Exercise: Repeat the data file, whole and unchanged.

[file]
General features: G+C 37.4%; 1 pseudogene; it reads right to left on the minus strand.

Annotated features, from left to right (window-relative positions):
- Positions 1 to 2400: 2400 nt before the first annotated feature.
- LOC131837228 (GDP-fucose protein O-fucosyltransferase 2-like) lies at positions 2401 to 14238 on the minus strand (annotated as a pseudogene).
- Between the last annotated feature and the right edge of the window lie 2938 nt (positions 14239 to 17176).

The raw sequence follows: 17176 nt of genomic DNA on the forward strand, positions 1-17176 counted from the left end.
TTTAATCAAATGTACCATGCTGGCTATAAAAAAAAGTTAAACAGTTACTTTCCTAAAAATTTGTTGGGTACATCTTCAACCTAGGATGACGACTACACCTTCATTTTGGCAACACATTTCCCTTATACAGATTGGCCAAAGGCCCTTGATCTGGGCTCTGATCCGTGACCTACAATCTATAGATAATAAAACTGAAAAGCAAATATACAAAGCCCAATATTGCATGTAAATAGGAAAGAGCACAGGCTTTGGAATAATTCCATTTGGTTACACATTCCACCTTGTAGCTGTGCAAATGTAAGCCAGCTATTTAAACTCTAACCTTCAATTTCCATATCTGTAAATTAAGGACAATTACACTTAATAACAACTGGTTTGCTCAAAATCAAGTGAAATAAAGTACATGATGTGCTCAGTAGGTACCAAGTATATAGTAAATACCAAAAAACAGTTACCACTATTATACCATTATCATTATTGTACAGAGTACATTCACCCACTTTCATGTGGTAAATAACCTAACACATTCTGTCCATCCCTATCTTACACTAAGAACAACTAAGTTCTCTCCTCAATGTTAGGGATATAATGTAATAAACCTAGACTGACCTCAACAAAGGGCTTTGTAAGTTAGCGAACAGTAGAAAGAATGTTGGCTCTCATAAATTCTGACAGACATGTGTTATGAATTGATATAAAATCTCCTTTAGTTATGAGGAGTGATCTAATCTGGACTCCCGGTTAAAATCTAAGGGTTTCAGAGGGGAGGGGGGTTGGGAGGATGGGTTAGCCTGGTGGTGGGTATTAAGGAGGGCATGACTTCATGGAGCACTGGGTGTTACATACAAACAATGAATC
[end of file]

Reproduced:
General features: G+C 37.4%; 1 pseudogene; it reads right to left on the minus strand.

Annotated features, from left to right (window-relative positions):
- Positions 1 to 2400: 2400 nt before the first annotated feature.
- LOC131837228 (GDP-fucose protein O-fucosyltransferase 2-like) lies at positions 2401 to 14238 on the minus strand (annotated as a pseudogene).
- Between the last annotated feature and the right edge of the window lie 2938 nt (positions 14239 to 17176).

The raw sequence follows: 17176 nt of genomic DNA on the forward strand, positions 1-17176 counted from the left end.
TTTAATCAAATGTACCATGCTGGCTATAAAAAAAAGTTAAACAGTTACTTTCCTAAAAATTTGTTGGGTACATCTTCAACCTAGGATGACGACTACACCTTCATTTTGGCAACACATTTCCCTTATACAGATTGGCCAAAGGCCCTTGATCTGGGCTCTGATCCGTGACCTACAATCTATAGATAATAAAACTGAAAAGCAAATATACAAAGCCCAATATTGCATGTAAATAGGAAAGAGCACAGGCTTTGGAATAATTCCATTTGGTTACACATTCCACCTTGTAGCTGTGCAAATGTAAGCCAGCTATTTAAACTCTAACCTTCAATTTCCATATCTGTAAATTAAGGACAATTACACTTAATAACAACTGGTTTGCTCAAAATCAAGTGAAATAAAGTACATGATGTGCTCAGTAGGTACCAAGTATATAGTAAATACCAAAAAACAGTTACCACTATTATACCATTATCATTATTGTACAGAGTACATTCACCCACTTTCATGTGGTAAATAACCTAACACATTCTGTCCATCCCTATCTTACACTAAGAACAACTAAGTTCTCTCCTCAATGTTAGGGATATAATGTAATAAACCTAGACTGACCTCAACAAAGGGCTTTGTAAGTTAGCGAACAGTAGAAAGAATGTTGGCTCTCATAAATTCTGACAGACATGTGTTATGAATTGATATAAAATCTCCTTTAGTTATGAGGAGTGATCTAATCTGGACTCCCGGTTAAAATCTAAGGGTTTCAGAGGGGAGGGGGGTTGGGAGGATGGGTTAGCCTGGTGGTGGGTATTAAGGAGGGCATGACTTCATGGAGCACTGGGTGTTACATACAAACAATGAATC